Quality: The photo should be in focus and well lit, without significant alterations or excessive use of filters. In other words, the image should represent reality. You can also add videos to a listing.
Video: Video content is very popular, but many companies do not take advantage of this option as it is very new (introduced in 2018). Maybe it is time you differentiate your business from the competition. Your videos will appear in the photos section -don't forget to follow Google’s video guidelines.
Google reviews are vital and positive reviews affect nearly 70% of consumers' buying decisions. So even if you are doing a great job of customer service, don’t just sit back and wait for the reviews to pour in. A gentle nudge towards the review section is still the best way to encourage reviews. However, raking in those reviews isn’t enough. It’s also good practice to respond to reviews, especially negative ones. Even if a review seems unfounded, keep your cool and respond in a calm and collected manner.
Once you start your GMB, you will begin receiving emails from Google to update your posts. Google posts are a very prominent yet underused feature of Google My Business profile and work in a similar way to your posting on social media. Posts are displayed as mini-updates in a carousel as part of your knowledge panel, but as they expire after seven days, they are a great tool to advertise your sales. You can add media, some copy, and a link to your website. It’s always a good idea to check how the image you are adding display correctly on both desktop and mobile and don't forget to check Google Maps to make sure your image is not cropped to irrelevance. You can use Google Posts in four ways: What’s New?, Events, Offers, Products. The ‘What’s New’ post type could be populated with exciting announcements, general updates, and your latest articles. Don’t forget to add a call to action to your posts to encourage engagement.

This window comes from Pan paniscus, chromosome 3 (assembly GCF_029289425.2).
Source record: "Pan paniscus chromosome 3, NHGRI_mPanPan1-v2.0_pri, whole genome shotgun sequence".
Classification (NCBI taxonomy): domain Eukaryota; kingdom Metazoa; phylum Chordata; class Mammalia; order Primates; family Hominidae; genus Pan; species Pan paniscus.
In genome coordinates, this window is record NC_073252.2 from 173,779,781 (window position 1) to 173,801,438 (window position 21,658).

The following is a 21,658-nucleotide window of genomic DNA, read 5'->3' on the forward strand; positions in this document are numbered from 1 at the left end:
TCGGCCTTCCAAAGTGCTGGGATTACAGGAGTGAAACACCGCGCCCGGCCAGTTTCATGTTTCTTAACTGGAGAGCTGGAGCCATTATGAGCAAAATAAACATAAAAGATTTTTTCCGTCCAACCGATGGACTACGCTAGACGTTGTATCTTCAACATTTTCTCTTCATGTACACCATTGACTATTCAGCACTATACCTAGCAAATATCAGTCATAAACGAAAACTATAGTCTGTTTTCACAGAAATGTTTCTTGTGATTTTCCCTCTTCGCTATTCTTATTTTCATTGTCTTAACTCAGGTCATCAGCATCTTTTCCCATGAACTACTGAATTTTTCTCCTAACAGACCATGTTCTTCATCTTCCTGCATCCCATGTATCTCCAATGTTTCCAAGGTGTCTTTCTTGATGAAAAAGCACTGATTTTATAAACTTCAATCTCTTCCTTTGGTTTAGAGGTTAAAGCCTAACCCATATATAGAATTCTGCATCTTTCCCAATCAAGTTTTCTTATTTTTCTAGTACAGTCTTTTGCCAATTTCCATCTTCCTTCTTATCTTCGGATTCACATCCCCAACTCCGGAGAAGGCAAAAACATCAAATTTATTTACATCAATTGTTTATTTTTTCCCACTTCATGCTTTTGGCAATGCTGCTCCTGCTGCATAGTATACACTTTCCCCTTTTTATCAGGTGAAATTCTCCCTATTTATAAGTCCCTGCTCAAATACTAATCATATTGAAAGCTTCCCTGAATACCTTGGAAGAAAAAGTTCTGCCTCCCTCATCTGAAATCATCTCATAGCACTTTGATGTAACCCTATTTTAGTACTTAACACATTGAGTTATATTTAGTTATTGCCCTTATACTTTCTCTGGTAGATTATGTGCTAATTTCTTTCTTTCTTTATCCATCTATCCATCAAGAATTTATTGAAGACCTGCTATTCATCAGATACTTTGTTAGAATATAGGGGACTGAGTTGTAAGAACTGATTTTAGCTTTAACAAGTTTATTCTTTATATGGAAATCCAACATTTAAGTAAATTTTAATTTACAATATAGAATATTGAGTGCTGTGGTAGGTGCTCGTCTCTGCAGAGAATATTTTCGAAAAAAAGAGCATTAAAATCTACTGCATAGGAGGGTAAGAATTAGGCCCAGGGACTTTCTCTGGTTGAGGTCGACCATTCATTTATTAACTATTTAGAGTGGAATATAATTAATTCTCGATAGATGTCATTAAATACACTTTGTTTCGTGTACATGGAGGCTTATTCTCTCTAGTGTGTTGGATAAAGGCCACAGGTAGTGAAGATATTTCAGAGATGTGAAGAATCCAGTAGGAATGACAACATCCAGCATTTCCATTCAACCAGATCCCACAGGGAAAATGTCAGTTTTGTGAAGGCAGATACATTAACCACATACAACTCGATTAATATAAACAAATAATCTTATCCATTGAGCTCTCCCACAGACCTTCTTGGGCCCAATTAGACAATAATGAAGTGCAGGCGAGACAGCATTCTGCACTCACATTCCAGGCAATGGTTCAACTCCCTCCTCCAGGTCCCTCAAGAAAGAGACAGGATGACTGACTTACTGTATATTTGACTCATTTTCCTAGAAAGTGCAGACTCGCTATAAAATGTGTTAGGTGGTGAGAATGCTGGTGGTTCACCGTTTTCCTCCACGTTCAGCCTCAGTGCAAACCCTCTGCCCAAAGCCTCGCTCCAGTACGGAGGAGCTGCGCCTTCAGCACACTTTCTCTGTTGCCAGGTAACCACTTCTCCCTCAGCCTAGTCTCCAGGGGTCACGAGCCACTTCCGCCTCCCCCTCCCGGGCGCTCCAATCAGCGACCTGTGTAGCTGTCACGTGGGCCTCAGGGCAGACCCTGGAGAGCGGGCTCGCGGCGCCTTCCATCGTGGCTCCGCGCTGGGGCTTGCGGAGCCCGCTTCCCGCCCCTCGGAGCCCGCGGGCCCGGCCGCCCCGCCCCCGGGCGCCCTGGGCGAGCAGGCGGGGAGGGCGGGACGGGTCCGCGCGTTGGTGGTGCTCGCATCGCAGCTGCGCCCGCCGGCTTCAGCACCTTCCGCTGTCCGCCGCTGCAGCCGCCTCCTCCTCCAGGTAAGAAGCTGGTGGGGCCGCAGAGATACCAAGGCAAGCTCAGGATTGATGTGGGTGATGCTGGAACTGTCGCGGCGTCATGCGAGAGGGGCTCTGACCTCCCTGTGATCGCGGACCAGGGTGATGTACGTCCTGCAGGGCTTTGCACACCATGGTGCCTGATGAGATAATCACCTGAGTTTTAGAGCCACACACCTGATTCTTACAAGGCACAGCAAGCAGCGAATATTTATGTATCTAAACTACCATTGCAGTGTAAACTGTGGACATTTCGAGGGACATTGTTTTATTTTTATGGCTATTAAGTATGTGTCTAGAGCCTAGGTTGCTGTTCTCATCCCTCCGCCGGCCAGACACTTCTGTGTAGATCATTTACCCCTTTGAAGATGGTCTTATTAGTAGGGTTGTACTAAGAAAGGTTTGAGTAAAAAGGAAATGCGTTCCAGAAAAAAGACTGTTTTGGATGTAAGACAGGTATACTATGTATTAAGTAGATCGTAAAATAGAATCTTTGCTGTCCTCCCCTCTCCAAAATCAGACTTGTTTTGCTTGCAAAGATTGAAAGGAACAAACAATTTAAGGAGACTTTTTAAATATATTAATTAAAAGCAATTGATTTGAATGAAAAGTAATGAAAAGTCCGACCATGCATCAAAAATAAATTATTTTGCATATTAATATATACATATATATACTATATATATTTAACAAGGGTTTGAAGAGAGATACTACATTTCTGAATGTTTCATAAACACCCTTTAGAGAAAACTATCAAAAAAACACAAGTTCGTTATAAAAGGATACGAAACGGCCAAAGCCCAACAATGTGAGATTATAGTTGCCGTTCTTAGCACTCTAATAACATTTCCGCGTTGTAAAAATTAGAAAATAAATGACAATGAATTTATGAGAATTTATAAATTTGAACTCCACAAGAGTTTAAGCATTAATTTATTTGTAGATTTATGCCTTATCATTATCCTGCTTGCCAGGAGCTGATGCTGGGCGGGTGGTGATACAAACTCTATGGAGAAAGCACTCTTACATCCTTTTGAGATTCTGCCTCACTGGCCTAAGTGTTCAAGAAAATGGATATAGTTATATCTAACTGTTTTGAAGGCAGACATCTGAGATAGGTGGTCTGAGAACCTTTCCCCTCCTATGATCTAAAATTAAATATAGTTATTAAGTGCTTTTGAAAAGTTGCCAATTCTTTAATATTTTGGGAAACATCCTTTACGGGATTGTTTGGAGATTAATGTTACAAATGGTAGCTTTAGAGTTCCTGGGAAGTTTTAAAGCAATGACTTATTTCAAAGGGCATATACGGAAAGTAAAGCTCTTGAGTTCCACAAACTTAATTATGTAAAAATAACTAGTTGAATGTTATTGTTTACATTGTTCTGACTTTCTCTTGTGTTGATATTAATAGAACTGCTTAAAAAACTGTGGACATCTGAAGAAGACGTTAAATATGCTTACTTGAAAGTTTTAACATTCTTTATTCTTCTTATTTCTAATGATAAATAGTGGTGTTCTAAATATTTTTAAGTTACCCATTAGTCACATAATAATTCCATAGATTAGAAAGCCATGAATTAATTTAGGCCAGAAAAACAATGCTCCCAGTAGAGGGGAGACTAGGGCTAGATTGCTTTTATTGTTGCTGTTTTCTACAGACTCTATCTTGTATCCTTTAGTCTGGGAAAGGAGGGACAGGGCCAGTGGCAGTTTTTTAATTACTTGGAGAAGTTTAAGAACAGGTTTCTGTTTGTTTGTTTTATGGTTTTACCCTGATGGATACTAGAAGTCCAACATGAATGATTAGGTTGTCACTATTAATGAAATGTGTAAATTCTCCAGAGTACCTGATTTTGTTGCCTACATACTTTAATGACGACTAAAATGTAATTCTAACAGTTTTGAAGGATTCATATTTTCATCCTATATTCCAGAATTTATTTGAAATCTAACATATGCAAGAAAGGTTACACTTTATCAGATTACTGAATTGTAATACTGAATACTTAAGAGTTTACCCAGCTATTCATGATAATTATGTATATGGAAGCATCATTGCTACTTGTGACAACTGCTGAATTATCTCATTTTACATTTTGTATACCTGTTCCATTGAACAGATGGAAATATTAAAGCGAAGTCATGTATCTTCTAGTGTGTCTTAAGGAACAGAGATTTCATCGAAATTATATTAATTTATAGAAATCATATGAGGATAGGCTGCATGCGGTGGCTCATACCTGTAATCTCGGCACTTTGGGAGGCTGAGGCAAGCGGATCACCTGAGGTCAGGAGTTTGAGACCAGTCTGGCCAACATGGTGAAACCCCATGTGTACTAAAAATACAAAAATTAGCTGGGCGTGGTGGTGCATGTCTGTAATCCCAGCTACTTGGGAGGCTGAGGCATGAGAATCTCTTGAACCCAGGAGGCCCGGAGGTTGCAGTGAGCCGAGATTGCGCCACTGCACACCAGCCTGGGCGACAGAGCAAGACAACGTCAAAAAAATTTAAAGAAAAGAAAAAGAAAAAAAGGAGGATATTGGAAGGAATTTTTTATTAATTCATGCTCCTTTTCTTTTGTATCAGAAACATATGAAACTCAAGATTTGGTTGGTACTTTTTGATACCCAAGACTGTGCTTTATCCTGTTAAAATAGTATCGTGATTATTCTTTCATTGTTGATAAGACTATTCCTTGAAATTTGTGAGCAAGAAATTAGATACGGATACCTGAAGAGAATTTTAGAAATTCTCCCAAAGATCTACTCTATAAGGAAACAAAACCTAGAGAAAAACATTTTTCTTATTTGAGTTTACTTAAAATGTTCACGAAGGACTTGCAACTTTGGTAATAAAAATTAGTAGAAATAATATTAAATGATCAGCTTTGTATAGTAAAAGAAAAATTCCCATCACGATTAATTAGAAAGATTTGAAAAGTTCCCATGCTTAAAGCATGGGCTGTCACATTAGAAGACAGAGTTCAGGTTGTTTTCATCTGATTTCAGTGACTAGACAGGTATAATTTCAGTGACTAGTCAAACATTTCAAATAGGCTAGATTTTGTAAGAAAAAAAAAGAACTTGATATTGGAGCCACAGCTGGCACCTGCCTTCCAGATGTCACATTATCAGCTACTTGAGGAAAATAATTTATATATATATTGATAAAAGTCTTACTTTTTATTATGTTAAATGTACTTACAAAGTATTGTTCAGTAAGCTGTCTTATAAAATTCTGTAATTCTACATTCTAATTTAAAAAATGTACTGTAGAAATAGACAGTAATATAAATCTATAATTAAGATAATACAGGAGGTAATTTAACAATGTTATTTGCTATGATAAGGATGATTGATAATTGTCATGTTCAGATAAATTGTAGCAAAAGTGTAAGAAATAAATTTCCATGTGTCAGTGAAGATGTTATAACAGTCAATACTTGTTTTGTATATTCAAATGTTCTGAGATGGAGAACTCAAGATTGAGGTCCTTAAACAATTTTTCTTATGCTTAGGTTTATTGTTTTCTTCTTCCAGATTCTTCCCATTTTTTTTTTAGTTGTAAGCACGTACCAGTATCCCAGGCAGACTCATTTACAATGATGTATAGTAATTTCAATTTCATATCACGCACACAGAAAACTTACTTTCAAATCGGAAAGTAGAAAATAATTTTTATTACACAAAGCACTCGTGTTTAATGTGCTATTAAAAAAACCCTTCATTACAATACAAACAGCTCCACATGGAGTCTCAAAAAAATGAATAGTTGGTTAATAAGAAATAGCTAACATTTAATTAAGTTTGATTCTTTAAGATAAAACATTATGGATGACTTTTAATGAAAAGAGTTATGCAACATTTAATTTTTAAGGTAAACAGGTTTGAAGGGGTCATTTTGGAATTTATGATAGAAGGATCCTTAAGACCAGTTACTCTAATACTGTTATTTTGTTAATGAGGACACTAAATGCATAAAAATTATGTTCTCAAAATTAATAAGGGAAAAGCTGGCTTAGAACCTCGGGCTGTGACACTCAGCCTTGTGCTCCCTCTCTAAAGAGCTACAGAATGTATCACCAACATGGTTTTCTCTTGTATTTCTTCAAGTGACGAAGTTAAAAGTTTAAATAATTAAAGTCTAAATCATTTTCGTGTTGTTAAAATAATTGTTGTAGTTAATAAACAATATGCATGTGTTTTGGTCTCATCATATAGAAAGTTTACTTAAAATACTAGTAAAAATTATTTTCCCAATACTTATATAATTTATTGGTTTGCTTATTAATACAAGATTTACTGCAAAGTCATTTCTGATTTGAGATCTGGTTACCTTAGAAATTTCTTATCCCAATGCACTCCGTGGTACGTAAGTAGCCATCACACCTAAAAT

Track your GMB updates
it’s essential that you monitor any proposed changes. It could be a well-meaning customer clueless about the changes they are submitting so track and monitor your posts. Google promotes user-generated content (allowing users to answer questions about your business). Make sure that you’re keeping an eye out for user updates and check for accuracy, in short trust but verify.
You could get to know how many conversions your GMB is generating in analytics or on Google search console. GMB's Insights section contains valuable information and covers whether your GMB profile was viewed on Search or Maps, as well as customer interactions such as website visits, direction requests, and phone calls. You could even verify how successful your photos have been in comparison to other businesses like yours. These comparison graphs are great for comparing your business against competitors to see where you may be falling behind on the optimization front. It also enables you to do a bit of testing to find out which photos work best for views and click-throughs.